Have you ever come across an amazing looking photo that has vibrant colour and huge depth, and you wondered how on earth could this image be created in the first place? If you have, you probably bumped into one of those HDR (High Dynamic Range) images.
In this post, I have included 30 Mind-blowing HDR Images + 10 Articles that I found useful on How to Generate Them. Hopefully those wonderful works would inspire you, and the articles can get you started on HDR image processing.
I would love to hear from you about the experience you have for this respective, simply drop me a comment below and we can all learn together!
Here is a bit of definition I found on Wikipedia about HDR:
In image processing, computer graphics, and photography, high dynamic range imaging (HDRI or just HDR) is a set of techniques that allows a greater dynamic range of luminances between light and dark areas of a scene than normal digital imaging techniques. The intention of HDRI is to accurately represent the wide range of intensity levels found in real scenes ranging from direct sunlight to shadows.
Here is the list of 30 Mind-blowing HDR Images from deviantArt.com (you can click on the image to view them on deviantArt.com and access the author’s homepage from there)
Got inspired and want to know more about HDR? here are some articles about HDR that I found useful:
Photoshop CS2 has a little-known (it seems) built-in HDR assembler that, while lacking the “make my photo look like a bucket of saturated paints gone awry” tone-mapping features of Photomatix, is capable of creating extremely realistic or extremely surreal HDR images.
HDR images are generated by taking multiple pictures of the same scene at different exposure settings and combining them digitally on a computer. Generally, the more pictures that are taken at different exposure settings the better the resulting HDR image will be.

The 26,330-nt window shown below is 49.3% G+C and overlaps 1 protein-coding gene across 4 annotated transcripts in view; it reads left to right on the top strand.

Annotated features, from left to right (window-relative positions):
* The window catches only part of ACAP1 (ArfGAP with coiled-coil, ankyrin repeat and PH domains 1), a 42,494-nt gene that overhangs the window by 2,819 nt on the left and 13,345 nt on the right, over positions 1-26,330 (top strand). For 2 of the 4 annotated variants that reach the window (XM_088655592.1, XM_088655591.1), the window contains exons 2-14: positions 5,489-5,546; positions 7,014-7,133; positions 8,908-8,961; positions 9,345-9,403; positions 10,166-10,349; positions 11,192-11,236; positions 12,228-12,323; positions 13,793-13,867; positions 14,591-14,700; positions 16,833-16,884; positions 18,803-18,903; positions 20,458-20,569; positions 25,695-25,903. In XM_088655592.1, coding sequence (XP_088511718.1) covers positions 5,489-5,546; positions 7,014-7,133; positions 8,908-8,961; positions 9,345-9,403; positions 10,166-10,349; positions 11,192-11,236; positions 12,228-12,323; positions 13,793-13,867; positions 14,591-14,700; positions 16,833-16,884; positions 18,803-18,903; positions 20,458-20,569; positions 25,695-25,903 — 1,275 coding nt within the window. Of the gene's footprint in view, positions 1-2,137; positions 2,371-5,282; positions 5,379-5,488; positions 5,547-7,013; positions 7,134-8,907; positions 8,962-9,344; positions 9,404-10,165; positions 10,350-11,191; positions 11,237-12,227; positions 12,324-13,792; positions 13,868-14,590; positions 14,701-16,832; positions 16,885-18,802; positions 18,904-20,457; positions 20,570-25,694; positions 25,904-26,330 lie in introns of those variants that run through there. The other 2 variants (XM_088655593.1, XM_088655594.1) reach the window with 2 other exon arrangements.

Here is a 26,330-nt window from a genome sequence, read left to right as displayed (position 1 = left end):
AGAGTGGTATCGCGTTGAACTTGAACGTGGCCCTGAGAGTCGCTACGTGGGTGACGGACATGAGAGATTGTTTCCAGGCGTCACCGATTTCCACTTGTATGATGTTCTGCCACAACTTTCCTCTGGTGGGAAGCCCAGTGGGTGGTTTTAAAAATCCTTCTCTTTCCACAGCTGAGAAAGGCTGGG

High dynamic range (HDR) images enable photographers to record a greater range of tonal detail than a given camera could capture in a single photo. This opens up a whole new set of lighting possibilities which one might have previously avoided—for purely technical reasons.
Contrary to popular opinion – what you see is not what you always get. You may be able to see the detail in those dark shadows and bright highlights when the sun is shining – but can your CCD or CMOS sensor? Contrast in a scene is often a photographer’s worst enemy. Contrast is a sneak thief that steals away the detail in the highlights or shadows (sometimes both).
In the real world, the dynamic range far exceeds what our eyes are capable of seeing and what our monitors and printers are capable of displaying. With high dynamic range (HDR) images, you can create images that can store a larger dynamic range.
This tutorial will attempt to demonstrate how to make a realistic HDR, one that is virtually indistinguishable from a single exposure. The biggest goal is producing a tutorial that can stand as a standard by which anyone can learn to create a balanced HDR. Ultimately, the processing choices are yours.
Everything has limits, and the technical evolution of photography during the past 150 years has largely been about overcoming the craft’s limitations. Dynamic range though is one of the limitations that hasn’t yielded much over the years to technology’s inexorable advances.
This is an article about Photoshop HDR imaging. The following HDR workflow is explained in detail:
Merging photos to an HDR image
Processing the HDR image
Photoshop CS2, offers an intriguing new function for creating 32-bit High Dynamic Range (HDR) images. It offers the ability to combine multiple individual images with different exposures into a single 32-bit floating-point image with expanded dynamic range.
In this post, you’ll learn the steps you need to take to create cool HDR images. Find out how to select a great scene, and how to properly take the images.
That’s it for this “30 Mind-blowing HDR Images + 10 Useful Articles on How to Generate Them” post on psdvault.com. I hope you find this post both inspirational and useful for your learning towards HDR image processing. I would love to hear from you about the experience you have for this respective, simply drop me a comment below and we can all learn together!